In the past I have covered marketing and social media issues on the Glade brand of home fragrances. Specifically I visited their unique pop up store for the senses in the meat packing district in NYC and discussed how they attempted to build social media buzz. However, total honesty with customers may be a better marketing strategy. This week Glade announced that they would disclose the ingredients in some of their home fragrance products. This is a welcomed change from the prior strategy of evasion. The New York Times reported that Glade will list the ingredients in most products on the SC Johnson website. The article can be accessed by clicking: Glade to Disclose Chemicals.
There is legitimate customer concern over common chemicals in our products and without clear disclosure people are unable to judge. Unfortunately even with disclosure many of the common chemical and additive names are a mystery to non-chemists. I would encourage companies to not only disclose the ingredients, but pledge to use only those additives that are proven safe. This would be awesome marketing and has already been adopted by some firms.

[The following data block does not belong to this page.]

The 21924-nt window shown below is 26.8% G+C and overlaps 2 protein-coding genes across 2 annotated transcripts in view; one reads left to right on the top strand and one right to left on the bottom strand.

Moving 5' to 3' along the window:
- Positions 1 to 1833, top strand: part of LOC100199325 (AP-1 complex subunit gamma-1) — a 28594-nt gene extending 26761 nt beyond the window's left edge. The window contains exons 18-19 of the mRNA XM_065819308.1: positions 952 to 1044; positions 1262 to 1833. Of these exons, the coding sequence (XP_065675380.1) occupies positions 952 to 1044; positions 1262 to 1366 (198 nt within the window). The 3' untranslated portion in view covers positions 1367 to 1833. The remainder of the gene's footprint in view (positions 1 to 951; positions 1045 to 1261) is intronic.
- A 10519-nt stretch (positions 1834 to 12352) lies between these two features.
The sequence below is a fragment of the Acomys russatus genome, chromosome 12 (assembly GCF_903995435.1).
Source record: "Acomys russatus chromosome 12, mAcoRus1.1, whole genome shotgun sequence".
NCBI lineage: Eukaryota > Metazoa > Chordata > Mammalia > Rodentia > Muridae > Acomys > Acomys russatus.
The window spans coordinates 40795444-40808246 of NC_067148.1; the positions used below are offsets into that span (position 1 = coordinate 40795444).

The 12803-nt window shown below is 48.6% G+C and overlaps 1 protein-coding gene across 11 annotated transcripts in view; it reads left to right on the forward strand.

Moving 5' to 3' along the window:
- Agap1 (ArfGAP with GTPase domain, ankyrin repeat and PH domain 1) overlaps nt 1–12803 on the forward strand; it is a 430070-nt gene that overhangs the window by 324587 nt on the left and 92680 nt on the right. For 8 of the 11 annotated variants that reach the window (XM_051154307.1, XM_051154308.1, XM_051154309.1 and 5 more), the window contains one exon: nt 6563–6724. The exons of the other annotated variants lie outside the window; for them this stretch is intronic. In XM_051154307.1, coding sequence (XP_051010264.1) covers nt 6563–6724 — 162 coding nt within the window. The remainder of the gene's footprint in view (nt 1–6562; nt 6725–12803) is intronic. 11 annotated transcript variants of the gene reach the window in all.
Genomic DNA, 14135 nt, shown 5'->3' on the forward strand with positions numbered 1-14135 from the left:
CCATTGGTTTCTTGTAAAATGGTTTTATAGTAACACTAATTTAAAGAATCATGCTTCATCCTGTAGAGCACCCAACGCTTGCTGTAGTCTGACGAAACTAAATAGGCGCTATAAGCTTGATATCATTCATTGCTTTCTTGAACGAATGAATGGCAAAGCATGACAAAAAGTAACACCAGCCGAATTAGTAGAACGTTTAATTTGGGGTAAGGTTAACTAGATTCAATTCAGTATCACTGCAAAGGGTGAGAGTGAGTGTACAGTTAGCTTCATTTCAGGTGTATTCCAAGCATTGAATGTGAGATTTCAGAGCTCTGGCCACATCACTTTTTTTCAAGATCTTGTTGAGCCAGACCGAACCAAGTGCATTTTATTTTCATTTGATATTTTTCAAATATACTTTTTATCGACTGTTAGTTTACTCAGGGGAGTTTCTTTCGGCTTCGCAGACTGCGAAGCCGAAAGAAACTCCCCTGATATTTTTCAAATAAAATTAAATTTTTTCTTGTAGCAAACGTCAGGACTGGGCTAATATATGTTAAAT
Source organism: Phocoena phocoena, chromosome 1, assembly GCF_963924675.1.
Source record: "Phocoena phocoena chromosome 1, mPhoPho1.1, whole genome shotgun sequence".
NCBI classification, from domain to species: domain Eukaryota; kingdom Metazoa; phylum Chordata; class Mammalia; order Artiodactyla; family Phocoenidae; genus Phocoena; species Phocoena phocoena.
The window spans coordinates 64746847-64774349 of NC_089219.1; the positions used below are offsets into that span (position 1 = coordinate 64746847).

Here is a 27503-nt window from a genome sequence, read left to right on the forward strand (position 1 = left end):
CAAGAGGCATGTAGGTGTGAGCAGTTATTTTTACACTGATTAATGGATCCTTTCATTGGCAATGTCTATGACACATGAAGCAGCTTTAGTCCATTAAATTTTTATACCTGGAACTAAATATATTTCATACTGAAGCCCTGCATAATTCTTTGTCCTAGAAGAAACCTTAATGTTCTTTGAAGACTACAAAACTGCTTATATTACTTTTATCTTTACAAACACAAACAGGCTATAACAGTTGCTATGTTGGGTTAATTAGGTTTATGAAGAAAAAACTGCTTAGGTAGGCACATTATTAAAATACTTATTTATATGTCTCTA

Given a choice, I buy products that I believe have the least harmful ingredients and price isn’t always the indicator. For example, I use pure white vinegar to wash fruit and veggies and that’s cheaper than any commercial brand on the market. Even if you buy the most expensive cosmetics you can’t be sure what is in them.
One option is to use the database Skin Deep. Here you can input many products to find out whether or not they are harmful to humans and exactly how they may be problematic. Warning: It is a bit scary…..
When I visited the Glade pop up store I had a great time smelling the different rooms, but the chemicals in the products were a big turn off and I threw away the smelly samples the next day.
Glade… do not just report the chemicals, please use natural ingredients. They are much nicer.